A challenge of integrating Tiffany


NEW YORK: The holiday blessing that Tiffany & Co shareholders gave to sell the storied jeweller to LVMH pushes the contentious transaction closer to the finish line, giving billionaire Bernard Arnault the long-sought pathway to expand his global collection of luxury brands.

Tiffany will be dropped from the Standard & Poor’s 500 Index now that the deal has been approved, S&P Dow Jones Indices said this week in New York, with the jeweller replaced by Enphase Energy Inc.

Tiffany shareholders voted overwhelmingly to support the deal at a virtual meeting, according to LVMH. The transaction, valued at almost US$16bil, is expected to close in early 2021.

The vote was a key step in the year-long saga over the luxury industry’s biggest takeover. The parent of Louis Vuitton had agreed to buy the iconic jeweller before trying to back out of the deal when the coronavirus pandemic upended the retail world.

That prompted a lawsuit by Tiffany and some harsh words from both sides, and the companies eventually agreed to see the deal through at a slightly reduced price.

Now LVMH faces the challenge of integrating Tiffany. Changes at the jeweller may include a product overhaul, a review of its store network and a more aggressive digital marketing strategy, according to analysts. Management changes may also be in store, since Arnault tends to put his own loyalists at the helm of new companies to tighten control.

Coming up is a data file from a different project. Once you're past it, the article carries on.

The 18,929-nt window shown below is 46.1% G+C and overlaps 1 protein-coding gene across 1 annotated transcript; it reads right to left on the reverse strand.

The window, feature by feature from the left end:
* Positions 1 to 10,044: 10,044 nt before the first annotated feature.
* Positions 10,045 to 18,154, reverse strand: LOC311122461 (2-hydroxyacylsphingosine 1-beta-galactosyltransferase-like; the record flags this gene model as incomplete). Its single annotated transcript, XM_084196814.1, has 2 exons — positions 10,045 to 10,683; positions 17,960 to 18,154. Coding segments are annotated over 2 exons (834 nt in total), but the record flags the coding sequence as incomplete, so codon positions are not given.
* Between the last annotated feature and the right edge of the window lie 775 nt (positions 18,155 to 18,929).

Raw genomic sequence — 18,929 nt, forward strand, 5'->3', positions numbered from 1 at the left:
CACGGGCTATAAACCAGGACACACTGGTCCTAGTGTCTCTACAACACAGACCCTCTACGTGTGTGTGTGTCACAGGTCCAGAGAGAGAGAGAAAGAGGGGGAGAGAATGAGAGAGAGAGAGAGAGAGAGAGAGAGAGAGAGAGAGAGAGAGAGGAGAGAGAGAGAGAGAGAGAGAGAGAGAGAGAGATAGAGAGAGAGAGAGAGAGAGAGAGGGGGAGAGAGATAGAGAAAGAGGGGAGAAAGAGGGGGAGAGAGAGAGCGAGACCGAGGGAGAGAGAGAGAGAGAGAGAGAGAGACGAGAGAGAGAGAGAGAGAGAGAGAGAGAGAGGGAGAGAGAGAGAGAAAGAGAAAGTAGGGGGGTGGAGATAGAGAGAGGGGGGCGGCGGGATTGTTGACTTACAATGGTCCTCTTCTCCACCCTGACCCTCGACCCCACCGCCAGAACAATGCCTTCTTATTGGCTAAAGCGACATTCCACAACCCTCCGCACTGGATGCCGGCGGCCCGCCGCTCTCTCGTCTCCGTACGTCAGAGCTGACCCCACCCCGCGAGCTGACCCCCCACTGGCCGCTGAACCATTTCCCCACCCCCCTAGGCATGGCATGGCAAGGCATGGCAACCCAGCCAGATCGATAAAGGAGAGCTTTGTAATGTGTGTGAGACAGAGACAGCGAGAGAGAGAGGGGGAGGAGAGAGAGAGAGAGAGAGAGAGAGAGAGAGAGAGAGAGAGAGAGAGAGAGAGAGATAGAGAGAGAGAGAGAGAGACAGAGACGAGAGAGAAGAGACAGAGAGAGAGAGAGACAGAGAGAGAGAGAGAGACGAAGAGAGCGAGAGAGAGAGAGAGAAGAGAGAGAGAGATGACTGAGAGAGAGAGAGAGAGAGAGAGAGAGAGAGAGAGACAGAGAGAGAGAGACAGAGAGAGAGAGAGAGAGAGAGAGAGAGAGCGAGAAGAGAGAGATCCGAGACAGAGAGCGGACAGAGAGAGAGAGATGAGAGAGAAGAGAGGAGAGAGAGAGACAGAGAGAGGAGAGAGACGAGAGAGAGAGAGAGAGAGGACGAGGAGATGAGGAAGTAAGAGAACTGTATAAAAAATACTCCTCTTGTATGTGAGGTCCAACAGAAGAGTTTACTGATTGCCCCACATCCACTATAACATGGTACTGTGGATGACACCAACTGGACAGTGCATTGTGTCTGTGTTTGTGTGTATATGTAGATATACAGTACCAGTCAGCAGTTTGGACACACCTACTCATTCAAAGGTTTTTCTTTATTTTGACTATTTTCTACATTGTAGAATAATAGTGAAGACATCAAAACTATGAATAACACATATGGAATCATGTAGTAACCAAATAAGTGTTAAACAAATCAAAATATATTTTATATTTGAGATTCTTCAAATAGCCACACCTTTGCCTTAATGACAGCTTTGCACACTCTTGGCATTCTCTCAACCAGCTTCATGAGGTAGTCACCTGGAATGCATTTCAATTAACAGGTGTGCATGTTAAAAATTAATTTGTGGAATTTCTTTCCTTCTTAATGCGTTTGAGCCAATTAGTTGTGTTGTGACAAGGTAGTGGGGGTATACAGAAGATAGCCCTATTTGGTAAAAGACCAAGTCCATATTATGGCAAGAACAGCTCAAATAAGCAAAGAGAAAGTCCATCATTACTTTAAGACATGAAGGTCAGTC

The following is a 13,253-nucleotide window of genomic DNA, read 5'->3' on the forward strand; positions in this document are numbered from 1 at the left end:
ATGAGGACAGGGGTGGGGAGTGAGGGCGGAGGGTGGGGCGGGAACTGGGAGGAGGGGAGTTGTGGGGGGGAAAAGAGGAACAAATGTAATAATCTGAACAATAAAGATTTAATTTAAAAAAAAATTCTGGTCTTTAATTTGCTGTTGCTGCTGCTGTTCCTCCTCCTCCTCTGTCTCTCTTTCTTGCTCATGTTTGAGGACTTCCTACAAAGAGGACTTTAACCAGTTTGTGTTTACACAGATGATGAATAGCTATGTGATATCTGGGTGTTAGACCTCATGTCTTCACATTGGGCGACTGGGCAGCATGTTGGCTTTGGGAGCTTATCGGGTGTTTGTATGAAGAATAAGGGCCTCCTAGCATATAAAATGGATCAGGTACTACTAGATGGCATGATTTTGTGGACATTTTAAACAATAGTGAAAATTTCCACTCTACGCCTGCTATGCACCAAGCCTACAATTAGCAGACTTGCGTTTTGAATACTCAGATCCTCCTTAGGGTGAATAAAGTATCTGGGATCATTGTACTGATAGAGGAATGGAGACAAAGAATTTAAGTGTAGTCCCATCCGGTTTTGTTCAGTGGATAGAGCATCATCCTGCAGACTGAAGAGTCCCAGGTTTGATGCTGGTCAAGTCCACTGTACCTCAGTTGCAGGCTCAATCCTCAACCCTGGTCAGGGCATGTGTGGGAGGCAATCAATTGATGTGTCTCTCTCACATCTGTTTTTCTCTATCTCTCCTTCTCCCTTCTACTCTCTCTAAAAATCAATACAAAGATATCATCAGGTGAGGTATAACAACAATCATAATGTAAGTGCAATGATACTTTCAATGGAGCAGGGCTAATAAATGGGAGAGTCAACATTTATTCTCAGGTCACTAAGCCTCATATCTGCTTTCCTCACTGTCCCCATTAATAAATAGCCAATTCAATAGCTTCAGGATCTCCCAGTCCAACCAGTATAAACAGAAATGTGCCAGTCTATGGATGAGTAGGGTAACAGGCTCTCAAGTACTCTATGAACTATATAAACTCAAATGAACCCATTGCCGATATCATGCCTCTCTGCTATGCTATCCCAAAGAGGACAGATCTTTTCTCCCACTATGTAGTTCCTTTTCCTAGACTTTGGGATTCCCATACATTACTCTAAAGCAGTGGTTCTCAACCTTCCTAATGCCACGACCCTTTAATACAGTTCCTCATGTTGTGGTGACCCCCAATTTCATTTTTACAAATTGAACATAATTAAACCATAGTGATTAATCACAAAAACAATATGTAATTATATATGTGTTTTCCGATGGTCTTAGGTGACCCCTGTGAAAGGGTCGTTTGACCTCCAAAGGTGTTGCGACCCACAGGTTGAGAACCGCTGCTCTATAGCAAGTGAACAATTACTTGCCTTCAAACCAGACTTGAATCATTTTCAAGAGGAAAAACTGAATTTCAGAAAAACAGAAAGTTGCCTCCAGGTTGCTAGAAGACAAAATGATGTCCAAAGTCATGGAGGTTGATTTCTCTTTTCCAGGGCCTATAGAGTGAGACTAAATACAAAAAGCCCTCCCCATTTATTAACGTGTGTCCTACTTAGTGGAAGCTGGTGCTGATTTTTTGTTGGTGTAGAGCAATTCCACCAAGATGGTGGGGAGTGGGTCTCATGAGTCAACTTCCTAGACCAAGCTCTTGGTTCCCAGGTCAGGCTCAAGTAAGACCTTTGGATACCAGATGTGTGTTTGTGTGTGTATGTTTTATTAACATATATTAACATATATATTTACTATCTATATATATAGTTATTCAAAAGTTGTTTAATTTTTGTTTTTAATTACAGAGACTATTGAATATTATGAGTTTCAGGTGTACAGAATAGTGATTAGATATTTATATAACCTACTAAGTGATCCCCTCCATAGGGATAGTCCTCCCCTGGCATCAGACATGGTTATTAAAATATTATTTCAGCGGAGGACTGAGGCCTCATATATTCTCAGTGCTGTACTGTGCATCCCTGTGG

France’s richest man has built his luxury empire on his take-no-prisoners negotiation tactics, offering few concessions and often cleaning house at freshly acquired assets to fit his needs.

The two companies announced in October that they’d reached an agreement, whereby LVMH would buy Tiffany for US$131.50 a share, down from US$135 originally promised.

Tiffany shares were little changed at US$131.35 yesterday in New York and are down about 1.7% in a tumultuous year for any retailer – let alone one trying to keep a merger intact.

Tiffany had accused LVMH of having “unclean hands” when the French side initially abandoned the deal.

LVMH in turn disparaged Tiffany for mismanagement of the business during the pandemic, while spending unwisely on dividends.

Making matters messier still, the French government was dragged into the showdown after Arnault requested the help of Foreign Affairs Minister Jean-Yves Le Drian to extricate itself from the deal. The two companies were set to face trial at the start of next year in the US

Besides Louis Vuitton handbags, the LVMH conglomerate includes Loro Piana cashmere, Bulgari jewellery and Dior haute-couture, among many others. The company’s shares were little changed yesterday after the shareholder vote, trading at €513 in Paris.

Like others in the business, LVMH struggled with the fallout of the coronavirus pandemic.

Lately China has led a rebound in consumer demand, and Bain & Co estimates that the personal luxury goods market may grow by as much as 19% next year.

But the industry probably won’t recover until the end of 2022 or 2023, according to Bain. — Bloomberg

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